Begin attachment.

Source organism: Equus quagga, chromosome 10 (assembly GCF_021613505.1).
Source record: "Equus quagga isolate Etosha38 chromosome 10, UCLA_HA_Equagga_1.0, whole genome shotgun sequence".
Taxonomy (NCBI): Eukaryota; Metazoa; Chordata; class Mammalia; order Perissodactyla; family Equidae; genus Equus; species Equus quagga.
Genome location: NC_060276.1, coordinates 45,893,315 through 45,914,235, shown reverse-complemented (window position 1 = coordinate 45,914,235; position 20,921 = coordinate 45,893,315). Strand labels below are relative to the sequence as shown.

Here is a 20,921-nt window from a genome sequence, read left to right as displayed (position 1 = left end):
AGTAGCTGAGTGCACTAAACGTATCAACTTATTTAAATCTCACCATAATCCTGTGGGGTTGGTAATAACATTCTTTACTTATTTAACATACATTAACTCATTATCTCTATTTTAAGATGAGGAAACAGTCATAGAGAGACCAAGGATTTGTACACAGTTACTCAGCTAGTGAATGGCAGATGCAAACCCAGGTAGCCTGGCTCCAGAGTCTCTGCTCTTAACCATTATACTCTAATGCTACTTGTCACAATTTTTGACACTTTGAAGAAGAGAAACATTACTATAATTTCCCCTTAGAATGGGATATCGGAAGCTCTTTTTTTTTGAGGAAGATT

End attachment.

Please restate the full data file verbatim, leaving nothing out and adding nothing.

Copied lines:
Source organism: Equus quagga, chromosome 10 (assembly GCF_021613505.1).
Source record: "Equus quagga isolate Etosha38 chromosome 10, UCLA_HA_Equagga_1.0, whole genome shotgun sequence".
Taxonomy (NCBI): Eukaryota; Metazoa; Chordata; class Mammalia; order Perissodactyla; family Equidae; genus Equus; species Equus quagga.
Genome location: NC_060276.1, coordinates 45,893,315 through 45,914,235, shown reverse-complemented (window position 1 = coordinate 45,914,235; position 20,921 = coordinate 45,893,315). Strand labels below are relative to the sequence as shown.

Here is a 20,921-nt window from a genome sequence, read left to right as displayed (position 1 = left end):
AGTAGCTGAGTGCACTAAACGTATCAACTTATTTAAATCTCACCATAATCCTGTGGGGTTGGTAATAACATTCTTTACTTATTTAACATACATTAACTCATTATCTCTATTTTAAGATGAGGAAACAGTCATAGAGAGACCAAGGATTTGTACACAGTTACTCAGCTAGTGAATGGCAGATGCAAACCCAGGTAGCCTGGCTCCAGAGTCTCTGCTCTTAACCATTATACTCTAATGCTACTTGTCACAATTTTTGACACTTTGAAGAAGAGAAACATTACTATAATTTCCCCTTAGAATGGGATATCGGAAGCTCTTTTTTTTTGAGGAAGATT